Patent Drafting, Consistent Claim Interpretation Canon

Patent Drafting, Consistent Claim Interpretation Canon

  • Submitted By: labrat
  • Date Submitted: 10/05/2010 7:27 AM
  • Category: Technology
  • Words: 2071
  • Page: 9
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From: Student
Date: April 21, 2010
Re: Canon of consistent claim term interpretation

How do the courts use the canon of claim interpretation which states that a claim term should be interpreted consistently throughout the claims unless the specification and prosecution history indicate that the claim term has different meanings at different portions of the claims?

The courts generally give the same meaning to the same term in different portions of the claims, but this is a rebuttable presumption. The courts will sometimes construe the same term differently with just subtle evidence from the specification or prosecution history. There is some confusion as to whether the same term appearing in both an apparatus claim and a method claim should have a presumption of carrying the same definition.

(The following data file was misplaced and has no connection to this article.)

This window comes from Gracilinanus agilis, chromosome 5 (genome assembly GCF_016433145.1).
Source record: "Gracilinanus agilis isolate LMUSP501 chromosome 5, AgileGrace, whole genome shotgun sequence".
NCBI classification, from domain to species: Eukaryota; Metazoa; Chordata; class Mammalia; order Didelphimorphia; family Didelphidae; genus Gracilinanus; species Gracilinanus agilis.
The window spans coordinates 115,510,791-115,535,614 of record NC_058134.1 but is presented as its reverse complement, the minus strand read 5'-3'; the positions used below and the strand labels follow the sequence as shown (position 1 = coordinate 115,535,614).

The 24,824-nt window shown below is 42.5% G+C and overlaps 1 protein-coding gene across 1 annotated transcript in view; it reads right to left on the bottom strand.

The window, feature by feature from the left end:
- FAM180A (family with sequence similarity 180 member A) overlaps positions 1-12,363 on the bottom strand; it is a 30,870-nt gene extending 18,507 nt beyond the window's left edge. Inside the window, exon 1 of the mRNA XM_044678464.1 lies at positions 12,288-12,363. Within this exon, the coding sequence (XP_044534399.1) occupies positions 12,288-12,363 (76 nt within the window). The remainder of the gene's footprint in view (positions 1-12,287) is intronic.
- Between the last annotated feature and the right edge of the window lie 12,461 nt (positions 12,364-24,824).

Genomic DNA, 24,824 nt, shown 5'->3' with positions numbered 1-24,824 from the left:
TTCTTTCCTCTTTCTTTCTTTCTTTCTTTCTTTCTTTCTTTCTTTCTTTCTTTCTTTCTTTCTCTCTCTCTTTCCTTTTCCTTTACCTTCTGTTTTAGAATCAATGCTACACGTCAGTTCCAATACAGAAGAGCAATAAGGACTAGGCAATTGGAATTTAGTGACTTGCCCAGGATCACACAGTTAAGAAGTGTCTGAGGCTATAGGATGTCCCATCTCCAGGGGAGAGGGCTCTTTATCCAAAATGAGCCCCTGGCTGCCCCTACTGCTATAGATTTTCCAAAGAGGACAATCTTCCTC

I. Claim Construction Generally
Interpretation of claims and claim terms in a patent, called claim construction, is sometimes easily accomplished simply by applying common dictionary meaning to each of the words in a claim. Phillips v. AWH Corp., 415 F.3d 1303, 1314 (Fed. Cir. 2005) (en banc) (“In some cases, the ordinary meaning of claim language as understood by a person of skill in the art may be readily apparent even to lay judges, and claim construction in such cases involves little more than the application of the widely accepted meaning of commonly understood words.”) However, claim construction is often unclear, particularly as the inventor is allowed to be her own lexicographer. Shoenhaus v. Genesco, Inc., 440 F.3d 1354, 1358 (Fed. Cir. 2006) (“The patentee is free to act as his own lexicographer, and may set forth any special definitions of the claim terms in the patent specification or file history, either expressly or impliedly.”) The meaning of a claim is the interpretation that would be given it by a person of ordinary skill in the art. Phillips, 415 F.3d at 1313. To determine...

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